The Chat Bit

Idly scrolling through the list of widgets in the admin panel, I came across tlk.io, which describes itself as a simple web chat.

I put the widget in the sidebar and if anyone feels like chatting using it, go ahead. I have no idea how it is supposed to work, but maybe we’ll find out.

By the way – no guarantee it will be there in a couple of weeks time or whenever a reader of the future happens on this post. But it’s there for the moment.

No More Ads

I paid for the ‘no Ads’ upgrade. No ads, no brainer. It cost almost nothing more than the cost of the domain. So that is done for a year.

The ads have been screaming at me for months. Screaming quietly, so you may not have heard them.

Actually, this is their second or third bout of screaming. I thought it was all bluster, and I ignored them. But the sight of them started to jangle and I submitted.

It’s a funny thing, is it not, this new economy of being given something for free but with an annoying bit tacked on. And you pay to get rid of the annoying bit. It’s clever, isn’t it?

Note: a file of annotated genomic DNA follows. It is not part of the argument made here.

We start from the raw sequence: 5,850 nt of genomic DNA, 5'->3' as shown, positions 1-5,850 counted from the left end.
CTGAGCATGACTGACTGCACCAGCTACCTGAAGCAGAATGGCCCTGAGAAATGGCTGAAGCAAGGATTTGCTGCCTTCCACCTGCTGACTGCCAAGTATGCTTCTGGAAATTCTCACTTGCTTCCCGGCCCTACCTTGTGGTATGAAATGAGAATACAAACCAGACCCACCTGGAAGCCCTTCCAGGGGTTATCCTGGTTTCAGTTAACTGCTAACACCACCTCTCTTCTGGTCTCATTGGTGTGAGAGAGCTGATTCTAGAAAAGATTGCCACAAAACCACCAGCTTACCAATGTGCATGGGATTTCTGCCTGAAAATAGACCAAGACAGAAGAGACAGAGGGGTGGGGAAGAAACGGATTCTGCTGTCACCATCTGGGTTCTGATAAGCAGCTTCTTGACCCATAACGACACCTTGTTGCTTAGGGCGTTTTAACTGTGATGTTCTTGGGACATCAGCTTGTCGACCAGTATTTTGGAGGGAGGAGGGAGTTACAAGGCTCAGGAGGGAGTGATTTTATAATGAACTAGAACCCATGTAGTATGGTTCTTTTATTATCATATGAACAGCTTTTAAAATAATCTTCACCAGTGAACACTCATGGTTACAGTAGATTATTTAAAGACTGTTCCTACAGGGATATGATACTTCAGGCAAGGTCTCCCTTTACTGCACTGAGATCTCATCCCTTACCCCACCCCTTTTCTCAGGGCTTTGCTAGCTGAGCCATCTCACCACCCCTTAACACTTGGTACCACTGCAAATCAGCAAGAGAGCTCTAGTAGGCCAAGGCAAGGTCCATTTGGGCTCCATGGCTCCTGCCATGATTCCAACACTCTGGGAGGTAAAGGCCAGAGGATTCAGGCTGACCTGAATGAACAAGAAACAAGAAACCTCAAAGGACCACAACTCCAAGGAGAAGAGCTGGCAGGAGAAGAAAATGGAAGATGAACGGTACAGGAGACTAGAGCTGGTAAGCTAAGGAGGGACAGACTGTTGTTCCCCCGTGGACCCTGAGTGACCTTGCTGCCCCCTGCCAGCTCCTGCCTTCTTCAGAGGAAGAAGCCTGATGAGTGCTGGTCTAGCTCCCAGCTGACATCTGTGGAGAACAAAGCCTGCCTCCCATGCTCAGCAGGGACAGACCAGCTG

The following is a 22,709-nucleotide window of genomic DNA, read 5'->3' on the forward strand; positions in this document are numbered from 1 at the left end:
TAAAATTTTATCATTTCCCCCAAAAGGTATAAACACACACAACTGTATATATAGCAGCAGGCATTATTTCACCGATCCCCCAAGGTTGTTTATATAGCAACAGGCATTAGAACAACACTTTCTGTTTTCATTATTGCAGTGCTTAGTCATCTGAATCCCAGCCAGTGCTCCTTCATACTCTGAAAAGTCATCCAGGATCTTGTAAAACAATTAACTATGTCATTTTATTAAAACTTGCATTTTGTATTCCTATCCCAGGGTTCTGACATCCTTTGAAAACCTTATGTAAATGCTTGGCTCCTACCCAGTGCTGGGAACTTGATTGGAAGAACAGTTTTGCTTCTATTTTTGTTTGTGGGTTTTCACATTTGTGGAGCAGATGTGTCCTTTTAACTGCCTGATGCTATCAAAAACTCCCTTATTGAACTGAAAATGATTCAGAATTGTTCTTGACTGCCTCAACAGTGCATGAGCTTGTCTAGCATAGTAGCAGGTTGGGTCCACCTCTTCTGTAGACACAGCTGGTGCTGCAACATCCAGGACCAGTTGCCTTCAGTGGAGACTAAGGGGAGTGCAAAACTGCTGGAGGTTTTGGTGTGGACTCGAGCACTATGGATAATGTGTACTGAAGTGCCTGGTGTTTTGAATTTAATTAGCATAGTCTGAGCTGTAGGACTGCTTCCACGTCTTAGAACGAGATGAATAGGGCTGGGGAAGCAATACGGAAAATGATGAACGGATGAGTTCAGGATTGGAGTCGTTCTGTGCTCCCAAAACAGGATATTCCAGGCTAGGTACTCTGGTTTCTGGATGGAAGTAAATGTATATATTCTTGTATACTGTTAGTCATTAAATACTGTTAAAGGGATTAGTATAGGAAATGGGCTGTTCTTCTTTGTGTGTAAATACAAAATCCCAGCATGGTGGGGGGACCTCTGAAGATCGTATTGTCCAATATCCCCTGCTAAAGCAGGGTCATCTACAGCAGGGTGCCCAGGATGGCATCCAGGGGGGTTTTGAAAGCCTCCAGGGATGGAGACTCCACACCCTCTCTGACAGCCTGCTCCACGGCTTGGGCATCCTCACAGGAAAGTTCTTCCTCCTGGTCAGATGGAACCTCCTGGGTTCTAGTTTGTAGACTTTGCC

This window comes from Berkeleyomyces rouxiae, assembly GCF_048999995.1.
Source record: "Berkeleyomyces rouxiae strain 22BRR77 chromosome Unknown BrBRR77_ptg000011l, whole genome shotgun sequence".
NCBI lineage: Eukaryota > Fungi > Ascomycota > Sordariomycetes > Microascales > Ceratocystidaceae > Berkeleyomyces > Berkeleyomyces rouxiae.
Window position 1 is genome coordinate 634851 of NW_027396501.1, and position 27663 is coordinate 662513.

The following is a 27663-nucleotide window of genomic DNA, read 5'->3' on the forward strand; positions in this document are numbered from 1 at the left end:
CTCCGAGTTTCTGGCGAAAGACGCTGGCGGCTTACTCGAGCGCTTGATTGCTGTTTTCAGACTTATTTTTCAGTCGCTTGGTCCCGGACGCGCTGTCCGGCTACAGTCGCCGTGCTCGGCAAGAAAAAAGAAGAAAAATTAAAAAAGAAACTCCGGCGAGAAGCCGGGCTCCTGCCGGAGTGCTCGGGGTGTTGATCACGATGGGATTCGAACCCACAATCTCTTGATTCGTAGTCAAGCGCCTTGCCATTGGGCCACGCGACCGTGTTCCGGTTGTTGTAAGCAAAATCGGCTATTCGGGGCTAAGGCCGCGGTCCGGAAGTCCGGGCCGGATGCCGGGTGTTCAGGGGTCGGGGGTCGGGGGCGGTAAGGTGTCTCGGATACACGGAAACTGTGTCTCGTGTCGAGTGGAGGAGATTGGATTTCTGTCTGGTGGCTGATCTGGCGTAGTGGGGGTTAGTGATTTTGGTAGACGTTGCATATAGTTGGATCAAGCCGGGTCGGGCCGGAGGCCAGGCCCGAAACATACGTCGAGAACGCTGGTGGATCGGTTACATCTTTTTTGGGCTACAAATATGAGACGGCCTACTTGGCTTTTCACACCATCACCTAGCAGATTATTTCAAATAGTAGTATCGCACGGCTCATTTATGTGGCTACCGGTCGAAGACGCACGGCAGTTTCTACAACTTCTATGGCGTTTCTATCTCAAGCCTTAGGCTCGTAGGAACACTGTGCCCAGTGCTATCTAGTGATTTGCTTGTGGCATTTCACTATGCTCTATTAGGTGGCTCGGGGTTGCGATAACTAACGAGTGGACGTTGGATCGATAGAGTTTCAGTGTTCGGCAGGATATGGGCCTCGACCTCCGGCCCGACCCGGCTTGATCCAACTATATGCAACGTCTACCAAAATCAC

For Those Who Are Not Familiar With How WordPress.com Works

for those who are not familiar with the ‘system’ I should explain how ads work on WordPress.com sites.

This site is hosted with WordPress.com and after some or all of my posts there are ads that only people who are NOT logged in to WordPress.com see. [I ranted about it here a couple of years ago.]

I don’t want ads after the posts on my site so I paid WordPress.com to remove the ads on my site that visitors would otherwise see.

WordPress offer a range of plans that you can see here: WordPress Plans, but this – at a glance – is what they offer.

Monetise Your Jetpack-Enabled, Self-Hosted WordPress Site

write-this-way

I bought a small job lot of old inkwells a few years ago. I stuck feathers in them and photographed them. I may get some more feathers and try again.

Do You Jetpack?

Did you get an email from Jetpack? You probably will have done if you have any self-hosted WordPress sites with Jetpack installed.

Jetpack is a plugin made by Automattic (the commercial arm of WordPress). It’s for self-hosted WordPress sites and it gives you:

  • Site stats & analytics
  • Automatic social network sharing
  • Related posts to keep visitors on your site longer
  • Enhanced distribution on WordPress.com
  • Protection from brute force attacks
  • 24/7 Uptime monitoring
  • Single sign-on
  • Automatic plugin updates
  • Centralized, cross-platform dashboard
  • Bulk installation & management of plugins
  • Automatic plugin updates